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Houses on the move as recycling movement picks up momentum in Oak Bay

Nickel Bros. relocates houses across the south coast, moving more than 100 in 2021
Nickel Bros. move a home from the 600-block of Oliver Street in Oak Bay on June 14. (Photo by Erik Otto)

Recycling houses remains a popular option, with several moving out of Oak Bay this summer.

The manager of sales and estimating for Nickel Bros. Southern Vancouver Island says a pair that moved through the streets in June drew many onlookers and at least one other is set to roll out in July.

The Oliver cottage, as Jim Connolly calls it, swung through the streets the night of June 14 and was one of two homes manoeuvred through the community to the water’s edge.

It joined an impressive two-storey home that had spent some barge time near Willows Beach where a home moved from Musgrave was loaded before the barge made its way to McNeill Bay for the Oliver cottage.

READ ALSO: VIDEO: Oak Bay mansion boats to Shirley

Built in the late 1920s, the home is the twin of a house the same company moved off an adjoining lot in the 600-block of Oliver five years ago. This one is bound for a San Juan Island to serve as a rental on a farm.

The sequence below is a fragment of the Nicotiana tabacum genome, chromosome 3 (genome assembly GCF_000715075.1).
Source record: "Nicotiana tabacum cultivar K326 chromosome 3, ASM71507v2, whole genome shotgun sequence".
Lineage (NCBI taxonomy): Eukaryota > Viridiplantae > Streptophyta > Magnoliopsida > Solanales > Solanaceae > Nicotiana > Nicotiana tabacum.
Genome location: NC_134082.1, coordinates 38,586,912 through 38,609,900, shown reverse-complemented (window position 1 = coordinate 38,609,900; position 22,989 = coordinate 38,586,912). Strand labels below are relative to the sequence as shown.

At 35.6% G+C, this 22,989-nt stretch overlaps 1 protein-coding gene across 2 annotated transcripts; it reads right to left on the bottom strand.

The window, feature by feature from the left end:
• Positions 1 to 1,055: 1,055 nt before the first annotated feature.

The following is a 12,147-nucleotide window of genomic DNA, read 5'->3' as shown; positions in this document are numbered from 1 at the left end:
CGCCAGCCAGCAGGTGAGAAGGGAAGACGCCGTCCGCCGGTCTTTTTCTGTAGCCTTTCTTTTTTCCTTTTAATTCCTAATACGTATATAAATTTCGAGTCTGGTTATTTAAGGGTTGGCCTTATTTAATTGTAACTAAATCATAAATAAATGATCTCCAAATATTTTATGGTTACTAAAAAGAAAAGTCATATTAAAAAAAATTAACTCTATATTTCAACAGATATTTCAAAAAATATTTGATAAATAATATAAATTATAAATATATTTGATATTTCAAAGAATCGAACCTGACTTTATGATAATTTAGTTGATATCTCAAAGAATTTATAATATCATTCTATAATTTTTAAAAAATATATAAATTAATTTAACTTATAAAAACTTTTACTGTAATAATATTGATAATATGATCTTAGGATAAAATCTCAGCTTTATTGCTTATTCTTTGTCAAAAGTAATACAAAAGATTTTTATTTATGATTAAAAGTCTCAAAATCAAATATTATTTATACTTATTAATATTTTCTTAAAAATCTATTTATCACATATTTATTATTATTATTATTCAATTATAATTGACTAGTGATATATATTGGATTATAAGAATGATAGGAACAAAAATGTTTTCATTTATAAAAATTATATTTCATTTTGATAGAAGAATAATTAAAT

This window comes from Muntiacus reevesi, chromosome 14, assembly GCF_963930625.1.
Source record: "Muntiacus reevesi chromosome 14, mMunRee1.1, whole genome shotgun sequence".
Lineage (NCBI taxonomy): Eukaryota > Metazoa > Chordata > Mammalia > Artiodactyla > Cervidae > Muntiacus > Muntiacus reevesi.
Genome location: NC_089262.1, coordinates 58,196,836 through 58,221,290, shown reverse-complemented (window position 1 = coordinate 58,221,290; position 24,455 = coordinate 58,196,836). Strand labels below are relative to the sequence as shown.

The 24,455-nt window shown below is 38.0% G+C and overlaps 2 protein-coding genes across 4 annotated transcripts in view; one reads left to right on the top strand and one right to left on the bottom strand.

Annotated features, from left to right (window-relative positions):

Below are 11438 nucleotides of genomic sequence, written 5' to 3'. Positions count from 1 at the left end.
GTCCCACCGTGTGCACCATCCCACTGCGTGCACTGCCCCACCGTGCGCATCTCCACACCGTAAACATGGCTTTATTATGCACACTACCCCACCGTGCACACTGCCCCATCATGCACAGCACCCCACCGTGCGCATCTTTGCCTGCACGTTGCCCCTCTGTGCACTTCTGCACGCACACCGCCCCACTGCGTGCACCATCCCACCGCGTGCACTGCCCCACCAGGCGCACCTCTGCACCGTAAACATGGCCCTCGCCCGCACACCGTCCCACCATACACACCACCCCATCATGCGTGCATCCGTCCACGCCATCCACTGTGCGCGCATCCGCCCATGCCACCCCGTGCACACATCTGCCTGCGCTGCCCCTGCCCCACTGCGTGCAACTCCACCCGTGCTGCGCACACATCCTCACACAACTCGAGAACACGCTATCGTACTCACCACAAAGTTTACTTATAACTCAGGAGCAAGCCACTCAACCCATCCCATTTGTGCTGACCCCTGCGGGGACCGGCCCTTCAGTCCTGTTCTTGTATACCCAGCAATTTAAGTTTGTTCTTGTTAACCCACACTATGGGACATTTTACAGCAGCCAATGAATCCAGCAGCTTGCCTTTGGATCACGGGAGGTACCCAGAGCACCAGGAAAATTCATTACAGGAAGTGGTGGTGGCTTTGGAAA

Proximity deems the San Juan and Gulf Islands (north and south) the most desirable places for recycled homes. They also move from places such as Vancouver and Victoria to Comox, Courtenay, Sooke, Mill Bay and Shawnigan. Last year alone Nickel Bros. moved 20 houses to Gabriola Island. It was among well over 100 moves the company did in 2021 across the south coast of B.C., Connolly said.

The work began around 9 p.m. on the Musgrave move, but neighbourhoods are generally keen to watch as older homes make moves. “There are always people that come forward and tell stories,” he said. The crowds are always pleasant, and he’s been doing the work for three decades.

“We appreciate that people like what we do there.”

READ ALSO: With no takers to move old Oak Bay home, teardown begins

The homes are like good furniture, built for forever, not for sale, for livability, not marketability, Connolly said.

“These houses are profoundly good, especially in Oak Bay.”

While recycling is gaining popularity as a cost-effective alternative to demolition, it’s also becoming more challenging because of traffic infrastructure changes with beautification and traffic calming measures eliminating some corridors.

“Every project is a little different even though the logistics are similar, the piece is different,” Connolly said.

Oak Bay is among the communities where municipal staff are proactive and see ways to help clear paths. There are several set routes in the community, still more than half the homes they’d like to move, or owners ask to recycle, just can’t logistically.

They move buildings all year round, but winter weather can be a hindrance as they watch wind and tides.

READ ALSO: Another older home leaves Oak Bay


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